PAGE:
The development of the Santos-led (ASX:STO) Barossa gas project offshore Australia that will backfill the Darwin liquefied natural gas (LNG) export plant could be delayed by up to two years after a Federal Court ordered the operator to stop drilling at the US$3.6 billion project on 21 September.
Santos (ASX:STO) today announced investment approval for its US$622 million Darwin Pipeline Duplication Project, located offshore Australia’s Northern Territory, as part of its Barossa gas development that will backfill Darwin LNG.
Japan’s Inpex (TYO:1605) and partner TotalEnergies (LON:TTE) have won a key greenhouse gas storage (GHG) permit offshore Australia that could help a plan to bury emissions from liquefied natural gas (LNG) export projects in northern Australia.
Santos (ASX:STO) has lodged revisions relating to the environmental plan for the export pipeline connecting the Bayu Undan gas field offshore East Timor to the Darwin LNG facility in northern Australia with the Australian regulator .
Australian-listed engineering company Worley (ASX:WOR) will provide front-end engineering and design (FEED) services for the Santos-led proposed giant carbon capture and storage (CCS) project offshore East Timor.
Development of the 5.1 trillion cubic feet Greater Sunrise gas and condensate field is back on the agenda for Woodside Energy (ASX:WDS), but the odds of progress look as difficult as ever, reported EnergyQuest. Significantly, all stakeholders in Sunrise should be talking about plate tectonics rather than economics, suggested the consultancy in its latest report.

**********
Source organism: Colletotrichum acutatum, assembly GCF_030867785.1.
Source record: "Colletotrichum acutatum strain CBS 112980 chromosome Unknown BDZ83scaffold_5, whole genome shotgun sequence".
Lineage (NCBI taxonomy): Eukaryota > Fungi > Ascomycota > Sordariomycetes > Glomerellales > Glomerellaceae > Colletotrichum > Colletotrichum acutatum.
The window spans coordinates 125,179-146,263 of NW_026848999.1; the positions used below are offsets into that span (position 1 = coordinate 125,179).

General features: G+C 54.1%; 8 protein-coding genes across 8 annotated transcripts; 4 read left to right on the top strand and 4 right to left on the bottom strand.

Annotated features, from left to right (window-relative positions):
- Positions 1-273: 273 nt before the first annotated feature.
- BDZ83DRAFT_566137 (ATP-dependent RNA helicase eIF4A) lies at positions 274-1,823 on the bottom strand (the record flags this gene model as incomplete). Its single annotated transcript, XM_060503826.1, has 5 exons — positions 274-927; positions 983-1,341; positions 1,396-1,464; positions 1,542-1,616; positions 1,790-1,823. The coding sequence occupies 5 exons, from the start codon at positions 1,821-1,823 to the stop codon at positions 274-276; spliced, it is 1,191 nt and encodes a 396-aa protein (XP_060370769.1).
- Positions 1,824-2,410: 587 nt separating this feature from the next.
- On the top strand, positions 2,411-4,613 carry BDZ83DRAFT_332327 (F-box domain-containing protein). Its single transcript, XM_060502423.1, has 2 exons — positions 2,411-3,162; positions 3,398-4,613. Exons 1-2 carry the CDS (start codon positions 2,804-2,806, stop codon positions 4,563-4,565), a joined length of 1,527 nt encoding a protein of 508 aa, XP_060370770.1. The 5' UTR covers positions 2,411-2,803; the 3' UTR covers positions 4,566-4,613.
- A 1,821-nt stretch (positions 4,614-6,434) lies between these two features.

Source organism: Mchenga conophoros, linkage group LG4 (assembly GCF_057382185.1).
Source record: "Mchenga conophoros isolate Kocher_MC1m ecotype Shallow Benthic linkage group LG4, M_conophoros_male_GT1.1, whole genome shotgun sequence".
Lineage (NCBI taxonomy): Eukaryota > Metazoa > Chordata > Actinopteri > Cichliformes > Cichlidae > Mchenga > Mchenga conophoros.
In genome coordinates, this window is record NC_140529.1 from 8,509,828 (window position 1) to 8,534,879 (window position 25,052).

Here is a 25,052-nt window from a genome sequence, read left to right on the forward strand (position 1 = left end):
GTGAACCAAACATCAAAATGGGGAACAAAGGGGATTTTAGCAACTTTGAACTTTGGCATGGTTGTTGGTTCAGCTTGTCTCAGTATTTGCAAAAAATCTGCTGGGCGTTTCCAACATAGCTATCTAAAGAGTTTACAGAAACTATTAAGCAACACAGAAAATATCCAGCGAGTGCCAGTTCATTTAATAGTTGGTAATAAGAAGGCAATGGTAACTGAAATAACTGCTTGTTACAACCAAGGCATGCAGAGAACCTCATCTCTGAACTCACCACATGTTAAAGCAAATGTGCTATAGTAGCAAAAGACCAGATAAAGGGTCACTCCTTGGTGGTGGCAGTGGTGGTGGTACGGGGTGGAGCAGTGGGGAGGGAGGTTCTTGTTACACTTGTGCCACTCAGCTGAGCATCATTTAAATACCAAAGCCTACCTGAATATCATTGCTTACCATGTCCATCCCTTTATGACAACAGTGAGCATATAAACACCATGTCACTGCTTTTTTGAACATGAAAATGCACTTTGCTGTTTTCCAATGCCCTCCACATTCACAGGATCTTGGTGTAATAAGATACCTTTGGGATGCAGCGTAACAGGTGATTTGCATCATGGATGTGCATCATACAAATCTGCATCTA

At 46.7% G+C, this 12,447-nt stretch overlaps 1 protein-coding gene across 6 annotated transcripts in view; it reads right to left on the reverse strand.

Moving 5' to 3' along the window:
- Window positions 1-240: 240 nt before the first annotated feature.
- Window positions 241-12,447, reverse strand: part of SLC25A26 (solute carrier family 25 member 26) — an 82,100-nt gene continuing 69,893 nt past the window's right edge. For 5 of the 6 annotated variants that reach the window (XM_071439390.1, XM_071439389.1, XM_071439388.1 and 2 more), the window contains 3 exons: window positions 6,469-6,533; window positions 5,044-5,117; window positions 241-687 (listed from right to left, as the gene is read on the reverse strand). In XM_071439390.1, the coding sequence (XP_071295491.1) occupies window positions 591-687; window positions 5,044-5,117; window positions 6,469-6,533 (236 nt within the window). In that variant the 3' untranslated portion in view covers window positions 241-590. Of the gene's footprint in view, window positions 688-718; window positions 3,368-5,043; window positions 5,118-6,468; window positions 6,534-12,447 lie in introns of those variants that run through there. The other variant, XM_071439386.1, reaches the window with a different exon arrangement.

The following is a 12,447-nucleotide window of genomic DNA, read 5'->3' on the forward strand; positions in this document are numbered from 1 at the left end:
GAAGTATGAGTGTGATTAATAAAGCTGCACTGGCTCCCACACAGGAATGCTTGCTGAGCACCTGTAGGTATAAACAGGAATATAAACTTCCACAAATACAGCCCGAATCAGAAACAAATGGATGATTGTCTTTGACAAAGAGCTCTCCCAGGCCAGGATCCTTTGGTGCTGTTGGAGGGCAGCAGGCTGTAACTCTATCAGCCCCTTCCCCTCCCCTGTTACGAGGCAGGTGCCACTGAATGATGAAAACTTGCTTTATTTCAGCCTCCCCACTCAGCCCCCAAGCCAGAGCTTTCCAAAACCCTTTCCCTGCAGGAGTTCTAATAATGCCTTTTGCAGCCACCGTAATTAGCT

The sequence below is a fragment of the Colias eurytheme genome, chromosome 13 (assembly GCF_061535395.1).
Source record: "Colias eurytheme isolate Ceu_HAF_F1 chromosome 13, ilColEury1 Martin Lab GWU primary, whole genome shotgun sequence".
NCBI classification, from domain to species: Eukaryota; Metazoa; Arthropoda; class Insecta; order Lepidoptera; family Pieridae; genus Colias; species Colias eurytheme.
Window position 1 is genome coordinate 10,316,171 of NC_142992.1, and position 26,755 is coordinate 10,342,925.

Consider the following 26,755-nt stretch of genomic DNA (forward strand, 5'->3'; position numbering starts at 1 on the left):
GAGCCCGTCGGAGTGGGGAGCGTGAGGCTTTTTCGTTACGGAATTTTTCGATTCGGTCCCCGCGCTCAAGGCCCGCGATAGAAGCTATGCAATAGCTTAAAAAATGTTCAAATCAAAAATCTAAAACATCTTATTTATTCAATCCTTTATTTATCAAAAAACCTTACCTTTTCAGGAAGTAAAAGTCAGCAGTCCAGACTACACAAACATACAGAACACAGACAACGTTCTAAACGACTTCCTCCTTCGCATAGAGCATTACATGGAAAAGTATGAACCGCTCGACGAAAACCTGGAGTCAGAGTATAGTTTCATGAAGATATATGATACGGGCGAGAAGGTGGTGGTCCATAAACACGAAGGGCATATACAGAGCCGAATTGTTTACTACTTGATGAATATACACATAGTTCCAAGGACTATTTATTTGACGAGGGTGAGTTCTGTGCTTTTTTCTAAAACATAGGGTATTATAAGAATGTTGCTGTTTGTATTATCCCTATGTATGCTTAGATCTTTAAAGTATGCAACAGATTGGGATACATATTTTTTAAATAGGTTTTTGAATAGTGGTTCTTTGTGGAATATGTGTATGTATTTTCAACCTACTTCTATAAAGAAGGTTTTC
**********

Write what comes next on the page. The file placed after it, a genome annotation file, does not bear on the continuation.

Japan’s three energy companies – JERA, Tokyo Gas and Inpex – plan to join the proposed giant carbon capture and storage (CCS) project led by Santos (ASX:STO), at Bayu Undan offshore East Timor. The trio’s total investment could reach as much as 100 billion yen ($748 million) reported the Nikkei Asia.
Developing carbon capture and storage (CCS) projects in Southeast Asia is considerably cheaper than developing similar projects in more developed economies, such as Australia.
As the world seeks to decarbonise, East Timor hopes that a plan for a giant carbon capture and storage (CCS) hub will help it find financial backing for a proposed liquefied natural gas (LNG) facility that would process gas from the Greater Sunrise fields.
Australian operator Santos (ASX:STO) is preparing to decommission the floating storage and offloading (FSO) facility, as well as platforms, at Bayu Undan offshore East Timor, as soon as possible, as it accelerates plans for a giant carbon capture and storage (CCS) hub at the mature field.
Only five blocks out of 18 blocks offered in East Timor’s second licensing round have been awarded. East Timor’s National Petroleum and Minerals Authority (ANPM) said that it has awarded three onshore blocks and two offshore blocks.
Australia’s Santos has started front-end engineering and design (FEED) work for its proposed giant carbon capture and storage (CCS) project offshore East Timor at the Bayu Undan field. Significantly, Santos aims to take a final investment decision (FID) in 2023 on the CCS project, which it claims has the potential to be the largest in the world.
Santos, SK E&S, K-CCUS Association, CO2CRC and Korea Trade Insurance Corporation have signed a memorandum of understanding (MOU) to support and collaborate in the development of carbon dioxide (CO2) storage facilities.